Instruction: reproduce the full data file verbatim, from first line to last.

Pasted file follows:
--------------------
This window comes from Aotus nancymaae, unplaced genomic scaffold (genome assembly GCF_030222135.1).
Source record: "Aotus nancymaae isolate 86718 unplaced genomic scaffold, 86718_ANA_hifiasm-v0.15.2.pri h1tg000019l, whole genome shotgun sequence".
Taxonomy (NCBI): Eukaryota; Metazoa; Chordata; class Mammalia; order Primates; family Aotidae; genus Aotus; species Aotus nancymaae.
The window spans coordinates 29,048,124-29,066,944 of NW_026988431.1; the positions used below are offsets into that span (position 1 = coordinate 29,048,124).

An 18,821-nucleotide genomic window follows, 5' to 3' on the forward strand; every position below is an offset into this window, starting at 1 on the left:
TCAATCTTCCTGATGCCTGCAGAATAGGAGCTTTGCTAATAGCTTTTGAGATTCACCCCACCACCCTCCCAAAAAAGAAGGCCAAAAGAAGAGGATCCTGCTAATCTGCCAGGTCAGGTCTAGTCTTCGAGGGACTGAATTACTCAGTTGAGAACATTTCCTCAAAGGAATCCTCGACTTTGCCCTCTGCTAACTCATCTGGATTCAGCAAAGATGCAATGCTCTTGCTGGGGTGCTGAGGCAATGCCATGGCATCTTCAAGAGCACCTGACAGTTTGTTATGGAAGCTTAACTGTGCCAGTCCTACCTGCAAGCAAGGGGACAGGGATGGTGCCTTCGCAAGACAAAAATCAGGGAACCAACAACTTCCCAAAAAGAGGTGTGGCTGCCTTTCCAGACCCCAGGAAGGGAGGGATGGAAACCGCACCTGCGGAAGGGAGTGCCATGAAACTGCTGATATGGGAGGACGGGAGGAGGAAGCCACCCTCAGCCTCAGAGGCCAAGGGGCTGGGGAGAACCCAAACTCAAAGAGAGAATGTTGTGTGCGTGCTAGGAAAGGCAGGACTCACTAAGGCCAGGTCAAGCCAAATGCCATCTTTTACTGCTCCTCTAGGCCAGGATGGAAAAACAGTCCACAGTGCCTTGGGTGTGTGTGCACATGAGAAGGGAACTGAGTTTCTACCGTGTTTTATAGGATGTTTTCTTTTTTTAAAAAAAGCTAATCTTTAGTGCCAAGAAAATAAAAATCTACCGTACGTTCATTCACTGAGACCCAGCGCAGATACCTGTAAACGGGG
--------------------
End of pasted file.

This window comes from Aotus nancymaae, unplaced genomic scaffold (genome assembly GCF_030222135.1).
Source record: "Aotus nancymaae isolate 86718 unplaced genomic scaffold, 86718_ANA_hifiasm-v0.15.2.pri h1tg000019l, whole genome shotgun sequence".
Taxonomy (NCBI): Eukaryota; Metazoa; Chordata; class Mammalia; order Primates; family Aotidae; genus Aotus; species Aotus nancymaae.
The window spans coordinates 29,048,124-29,066,944 of NW_026988431.1; the positions used below are offsets into that span (position 1 = coordinate 29,048,124).

An 18,821-nucleotide genomic window follows, 5' to 3' on the forward strand; every position below is an offset into this window, starting at 1 on the left:
TCAATCTTCCTGATGCCTGCAGAATAGGAGCTTTGCTAATAGCTTTTGAGATTCACCCCACCACCCTCCCAAAAAAGAAGGCCAAAAGAAGAGGATCCTGCTAATCTGCCAGGTCAGGTCTAGTCTTCGAGGGACTGAATTACTCAGTTGAGAACATTTCCTCAAAGGAATCCTCGACTTTGCCCTCTGCTAACTCATCTGGATTCAGCAAAGATGCAATGCTCTTGCTGGGGTGCTGAGGCAATGCCATGGCATCTTCAAGAGCACCTGACAGTTTGTTATGGAAGCTTAACTGTGCCAGTCCTACCTGCAAGCAAGGGGACAGGGATGGTGCCTTCGCAAGACAAAAATCAGGGAACCAACAACTTCCCAAAAAGAGGTGTGGCTGCCTTTCCAGACCCCAGGAAGGGAGGGATGGAAACCGCACCTGCGGAAGGGAGTGCCATGAAACTGCTGATATGGGAGGACGGGAGGAGGAAGCCACCCTCAGCCTCAGAGGCCAAGGGGCTGGGGAGAACCCAAACTCAAAGAGAGAATGTTGTGTGCGTGCTAGGAAAGGCAGGACTCACTAAGGCCAGGTCAAGCCAAATGCCATCTTTTACTGCTCCTCTAGGCCAGGATGGAAAAACAGTCCACAGTGCCTTGGGTGTGTGTGCACATGAGAAGGGAACTGAGTTTCTACCGTGTTTTATAGGATGTTTTCTTTTTTTAAAAAAAGCTAATCTTTAGTGCCAAGAAAATAAAAATCTACCGTACGTTCATTCACTGAGACCCAGCGCAGATACCTGTAAACGGGG